Scott Timber Company v. Oregon Wild

Putting a thumb on the scale to benefit environmentalist plaintiffs

In environmental litigation, preliminary injunctions—orders from the court for a defendant to stop challenged activities while a case proceeds—are a way of life. Environmental plaintiffs routinely seek and obtain preliminary injunctions that can grind expensive, multi-year projects to a standstill. They do so because courts “presume” ...

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November 29, 2018

Will Idaho case lead to reining in of unaccountable federal agencies?

Should federal executive branch agencies be accountable to Congress? For most people, the common-sense answer to that question is "yes." Yet PLF attorneys regularly go head-to-head with government lawyers who seem to believe their agencies should be immune from such basic accountability. Case in point: Today, PLF was in federal court in Idaho for o ...

August 27, 2018

The U.S. Fish and Wildlife Service Should Follow the Law

The Service claims it is exempt from Regulatory Flexibility Act requirements because critical habitat designations impact only other federal agencies. But this claim is in error. While critical habitat designations do require federal agencies to manage critical habitat, the restrictions of the designations also directly affect small businesses, ma ...

August 03, 2018

A “Steppe” in the Right Direction: BLM’s Proposed Amendments to the Sage-Grouse Rules

???Yesterday,? PLF filed comments on Bureau of Land Management's (BLM) proposed amendments to the Greater Sage-Grouse Resource Management Plans in Colorado, ?Idaho, Oregon, Nevada and Northeastern Californian, Utah, and ?Wyoming. The Greater Sage-Grouse is a large ground-dwelling bird. Its habitat is spread across eleven western states where it res ...

June 14, 2018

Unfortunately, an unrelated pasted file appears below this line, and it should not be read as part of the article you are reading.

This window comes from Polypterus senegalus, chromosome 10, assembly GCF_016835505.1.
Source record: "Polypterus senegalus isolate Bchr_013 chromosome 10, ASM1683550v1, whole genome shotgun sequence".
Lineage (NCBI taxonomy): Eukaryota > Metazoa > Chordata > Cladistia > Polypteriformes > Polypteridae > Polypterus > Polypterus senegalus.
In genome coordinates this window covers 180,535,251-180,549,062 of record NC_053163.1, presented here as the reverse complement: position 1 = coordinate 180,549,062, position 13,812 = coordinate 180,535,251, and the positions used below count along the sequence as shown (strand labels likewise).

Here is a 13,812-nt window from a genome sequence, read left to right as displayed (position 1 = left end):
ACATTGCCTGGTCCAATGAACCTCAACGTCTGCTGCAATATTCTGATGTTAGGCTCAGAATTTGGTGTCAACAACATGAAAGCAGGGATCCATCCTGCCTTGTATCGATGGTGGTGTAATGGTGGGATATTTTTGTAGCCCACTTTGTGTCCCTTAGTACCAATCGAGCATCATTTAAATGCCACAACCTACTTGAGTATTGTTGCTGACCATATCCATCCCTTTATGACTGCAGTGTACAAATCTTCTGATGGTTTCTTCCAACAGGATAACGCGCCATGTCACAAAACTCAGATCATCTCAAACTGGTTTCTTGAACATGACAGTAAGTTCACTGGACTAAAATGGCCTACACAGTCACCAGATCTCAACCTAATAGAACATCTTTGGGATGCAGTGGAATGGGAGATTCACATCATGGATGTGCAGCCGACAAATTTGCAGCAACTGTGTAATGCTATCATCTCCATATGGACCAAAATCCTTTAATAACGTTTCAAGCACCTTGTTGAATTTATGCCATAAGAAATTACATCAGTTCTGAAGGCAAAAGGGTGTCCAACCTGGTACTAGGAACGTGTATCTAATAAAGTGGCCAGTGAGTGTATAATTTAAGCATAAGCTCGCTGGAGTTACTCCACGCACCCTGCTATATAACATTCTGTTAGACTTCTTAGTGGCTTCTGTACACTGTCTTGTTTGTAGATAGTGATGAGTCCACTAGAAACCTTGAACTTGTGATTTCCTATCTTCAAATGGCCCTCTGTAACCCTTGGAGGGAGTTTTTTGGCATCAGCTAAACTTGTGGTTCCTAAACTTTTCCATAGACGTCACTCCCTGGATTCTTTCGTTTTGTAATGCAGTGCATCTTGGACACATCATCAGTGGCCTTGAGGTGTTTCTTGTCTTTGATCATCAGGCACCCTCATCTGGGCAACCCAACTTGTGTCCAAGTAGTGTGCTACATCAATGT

Supreme Court Splits on Salmon

On Monday, the Supreme Court issued its decision in Washington v. United States. This case dealt directly with whether various Indian Tribes in the Puget Sound could require the state of Washington to rebuild road culverts throughout the state to increase salmon populations (see our previous blog post here). PLF filed an amicus brief arguing ...

June 12, 2018

Why state needs to follow endangered species review mandate

Originally published by Capital Press June 11, 2018. Under the California Endangered Species Act (CESA), the California Department of Fish and Wildlife (CDFW) is required to conduct status reviews of species listed as either threatened or endangered every five years. The department has unlawfully failed to conduct these five-year status reviews for ...

May 30, 2018

Common Sense Prevails in Regulatory Flexibility Act Case

Yesterday, PLF successfully defeated an attempt to dismiss its lawsuit that would require the government to follow its own laws and regulations. At issue is the Regulatory Flexibility Act (RFA), which requires that the government conduct an economic analysis on the costs to small businesses whenever it regulates them. The U.S. Fish & Wildlife S ...